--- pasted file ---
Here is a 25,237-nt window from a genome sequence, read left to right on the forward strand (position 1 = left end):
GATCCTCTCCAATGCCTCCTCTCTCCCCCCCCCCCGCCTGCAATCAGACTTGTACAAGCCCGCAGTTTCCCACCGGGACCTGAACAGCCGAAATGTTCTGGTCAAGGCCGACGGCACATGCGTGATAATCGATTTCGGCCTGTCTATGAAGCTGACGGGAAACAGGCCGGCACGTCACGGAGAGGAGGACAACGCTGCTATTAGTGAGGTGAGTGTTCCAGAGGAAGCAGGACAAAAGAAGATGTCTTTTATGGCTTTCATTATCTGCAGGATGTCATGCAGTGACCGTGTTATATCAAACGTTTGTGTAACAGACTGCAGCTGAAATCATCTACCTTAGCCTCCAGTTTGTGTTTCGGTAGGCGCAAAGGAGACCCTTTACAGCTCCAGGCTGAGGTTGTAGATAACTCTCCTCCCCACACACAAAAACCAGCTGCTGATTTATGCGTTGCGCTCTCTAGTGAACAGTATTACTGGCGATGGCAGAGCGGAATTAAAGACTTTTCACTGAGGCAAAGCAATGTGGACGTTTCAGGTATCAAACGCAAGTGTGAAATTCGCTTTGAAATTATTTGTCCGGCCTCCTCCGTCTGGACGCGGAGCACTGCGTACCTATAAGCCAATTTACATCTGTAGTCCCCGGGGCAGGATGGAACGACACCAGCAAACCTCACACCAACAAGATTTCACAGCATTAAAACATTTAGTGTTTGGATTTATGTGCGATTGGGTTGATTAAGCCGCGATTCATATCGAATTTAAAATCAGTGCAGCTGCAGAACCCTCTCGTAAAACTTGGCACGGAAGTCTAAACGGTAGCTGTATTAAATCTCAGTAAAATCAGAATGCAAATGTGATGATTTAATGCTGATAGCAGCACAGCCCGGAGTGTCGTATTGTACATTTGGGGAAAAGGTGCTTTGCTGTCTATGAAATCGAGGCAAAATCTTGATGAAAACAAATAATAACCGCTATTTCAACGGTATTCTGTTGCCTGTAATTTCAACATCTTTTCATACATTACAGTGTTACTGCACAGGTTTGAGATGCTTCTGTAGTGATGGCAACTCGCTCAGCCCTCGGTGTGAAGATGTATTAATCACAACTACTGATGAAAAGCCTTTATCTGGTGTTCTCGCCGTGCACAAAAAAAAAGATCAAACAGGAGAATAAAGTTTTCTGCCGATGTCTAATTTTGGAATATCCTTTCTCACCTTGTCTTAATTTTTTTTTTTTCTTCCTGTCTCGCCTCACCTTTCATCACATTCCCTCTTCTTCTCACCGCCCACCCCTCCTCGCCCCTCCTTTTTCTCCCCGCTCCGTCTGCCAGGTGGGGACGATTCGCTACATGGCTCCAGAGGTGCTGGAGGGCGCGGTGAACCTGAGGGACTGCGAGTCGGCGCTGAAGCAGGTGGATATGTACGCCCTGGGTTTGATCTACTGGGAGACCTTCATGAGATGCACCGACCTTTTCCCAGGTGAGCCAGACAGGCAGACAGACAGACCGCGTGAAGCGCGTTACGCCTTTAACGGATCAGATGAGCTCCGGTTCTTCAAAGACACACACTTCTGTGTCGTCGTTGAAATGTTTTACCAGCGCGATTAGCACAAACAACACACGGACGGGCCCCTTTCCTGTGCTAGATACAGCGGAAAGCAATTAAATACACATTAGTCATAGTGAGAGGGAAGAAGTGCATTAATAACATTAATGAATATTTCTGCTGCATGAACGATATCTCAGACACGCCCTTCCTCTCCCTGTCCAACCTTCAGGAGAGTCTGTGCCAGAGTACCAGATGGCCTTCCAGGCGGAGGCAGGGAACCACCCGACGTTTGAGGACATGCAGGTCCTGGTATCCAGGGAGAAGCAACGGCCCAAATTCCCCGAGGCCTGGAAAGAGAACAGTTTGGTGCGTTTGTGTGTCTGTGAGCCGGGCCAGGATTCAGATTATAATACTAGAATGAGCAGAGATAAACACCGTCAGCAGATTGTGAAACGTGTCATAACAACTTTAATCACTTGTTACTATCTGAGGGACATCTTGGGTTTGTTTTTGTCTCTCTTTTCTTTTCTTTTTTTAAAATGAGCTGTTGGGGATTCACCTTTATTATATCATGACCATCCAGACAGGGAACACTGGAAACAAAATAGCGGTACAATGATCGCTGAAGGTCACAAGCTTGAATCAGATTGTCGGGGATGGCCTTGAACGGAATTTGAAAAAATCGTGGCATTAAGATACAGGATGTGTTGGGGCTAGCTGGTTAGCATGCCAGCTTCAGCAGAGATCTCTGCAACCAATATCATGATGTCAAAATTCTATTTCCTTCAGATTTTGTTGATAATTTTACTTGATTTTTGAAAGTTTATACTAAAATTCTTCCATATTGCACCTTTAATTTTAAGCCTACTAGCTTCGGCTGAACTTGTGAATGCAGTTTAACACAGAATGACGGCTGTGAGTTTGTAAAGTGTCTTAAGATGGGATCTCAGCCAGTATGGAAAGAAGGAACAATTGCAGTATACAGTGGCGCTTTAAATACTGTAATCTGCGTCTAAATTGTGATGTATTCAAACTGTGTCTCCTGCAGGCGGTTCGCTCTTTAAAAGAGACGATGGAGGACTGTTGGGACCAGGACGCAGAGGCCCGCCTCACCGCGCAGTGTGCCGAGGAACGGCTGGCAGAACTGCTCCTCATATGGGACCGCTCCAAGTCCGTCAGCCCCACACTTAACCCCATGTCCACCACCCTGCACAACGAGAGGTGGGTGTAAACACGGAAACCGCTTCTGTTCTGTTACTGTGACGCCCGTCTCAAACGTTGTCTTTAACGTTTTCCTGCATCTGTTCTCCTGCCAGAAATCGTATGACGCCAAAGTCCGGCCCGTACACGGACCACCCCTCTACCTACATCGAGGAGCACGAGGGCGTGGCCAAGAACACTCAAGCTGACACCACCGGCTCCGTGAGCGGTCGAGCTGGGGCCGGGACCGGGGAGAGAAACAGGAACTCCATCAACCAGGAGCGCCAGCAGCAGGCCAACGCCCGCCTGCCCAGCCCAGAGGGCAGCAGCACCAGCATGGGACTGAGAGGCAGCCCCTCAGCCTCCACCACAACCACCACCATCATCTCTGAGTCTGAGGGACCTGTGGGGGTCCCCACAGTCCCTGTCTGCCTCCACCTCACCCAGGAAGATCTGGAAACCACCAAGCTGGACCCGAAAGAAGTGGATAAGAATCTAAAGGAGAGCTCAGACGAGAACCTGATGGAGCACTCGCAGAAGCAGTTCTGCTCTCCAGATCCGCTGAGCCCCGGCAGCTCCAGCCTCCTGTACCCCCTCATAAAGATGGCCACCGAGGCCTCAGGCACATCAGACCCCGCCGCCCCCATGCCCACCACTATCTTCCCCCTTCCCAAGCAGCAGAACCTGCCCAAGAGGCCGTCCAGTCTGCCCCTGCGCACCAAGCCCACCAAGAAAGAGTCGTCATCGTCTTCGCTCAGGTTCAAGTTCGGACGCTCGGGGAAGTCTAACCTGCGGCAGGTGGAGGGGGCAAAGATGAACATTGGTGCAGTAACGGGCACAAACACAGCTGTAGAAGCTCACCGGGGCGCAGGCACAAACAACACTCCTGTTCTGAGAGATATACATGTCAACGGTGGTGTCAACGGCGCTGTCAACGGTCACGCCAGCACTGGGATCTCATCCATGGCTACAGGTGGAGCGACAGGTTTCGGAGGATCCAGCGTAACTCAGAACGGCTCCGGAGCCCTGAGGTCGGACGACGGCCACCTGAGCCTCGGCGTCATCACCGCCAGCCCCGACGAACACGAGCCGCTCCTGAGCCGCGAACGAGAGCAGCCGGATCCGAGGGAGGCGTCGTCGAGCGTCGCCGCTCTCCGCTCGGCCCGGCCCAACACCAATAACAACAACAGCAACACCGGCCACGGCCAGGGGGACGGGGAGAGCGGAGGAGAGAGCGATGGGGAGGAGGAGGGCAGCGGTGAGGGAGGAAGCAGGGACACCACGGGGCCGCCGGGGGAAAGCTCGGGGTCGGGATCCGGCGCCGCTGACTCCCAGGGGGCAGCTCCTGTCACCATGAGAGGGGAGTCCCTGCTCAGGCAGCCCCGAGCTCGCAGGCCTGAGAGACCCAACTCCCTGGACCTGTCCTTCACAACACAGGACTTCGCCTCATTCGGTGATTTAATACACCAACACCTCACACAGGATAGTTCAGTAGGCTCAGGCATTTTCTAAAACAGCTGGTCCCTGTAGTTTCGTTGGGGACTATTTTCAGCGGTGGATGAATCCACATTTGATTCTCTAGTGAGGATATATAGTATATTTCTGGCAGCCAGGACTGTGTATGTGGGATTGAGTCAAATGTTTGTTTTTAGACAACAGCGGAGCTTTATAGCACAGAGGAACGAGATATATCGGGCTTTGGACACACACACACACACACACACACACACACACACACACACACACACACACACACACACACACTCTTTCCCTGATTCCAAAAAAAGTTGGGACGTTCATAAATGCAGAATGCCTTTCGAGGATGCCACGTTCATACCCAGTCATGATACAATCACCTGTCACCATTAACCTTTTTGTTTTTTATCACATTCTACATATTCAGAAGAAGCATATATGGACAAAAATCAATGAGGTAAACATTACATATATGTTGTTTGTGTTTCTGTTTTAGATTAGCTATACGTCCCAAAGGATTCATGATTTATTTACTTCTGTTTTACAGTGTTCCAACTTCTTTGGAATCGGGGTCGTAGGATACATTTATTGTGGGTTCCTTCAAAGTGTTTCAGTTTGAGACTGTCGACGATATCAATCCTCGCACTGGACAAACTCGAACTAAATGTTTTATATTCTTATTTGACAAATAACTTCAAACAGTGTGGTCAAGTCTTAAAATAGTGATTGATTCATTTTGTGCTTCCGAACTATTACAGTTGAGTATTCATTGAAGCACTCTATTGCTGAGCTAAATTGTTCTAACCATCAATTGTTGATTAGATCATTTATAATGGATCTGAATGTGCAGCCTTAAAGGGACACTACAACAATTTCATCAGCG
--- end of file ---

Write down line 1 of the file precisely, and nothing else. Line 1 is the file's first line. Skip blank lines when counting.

Here is a 25,237-nt window from a genome sequence, read left to right on the forward strand (position 1 = left end):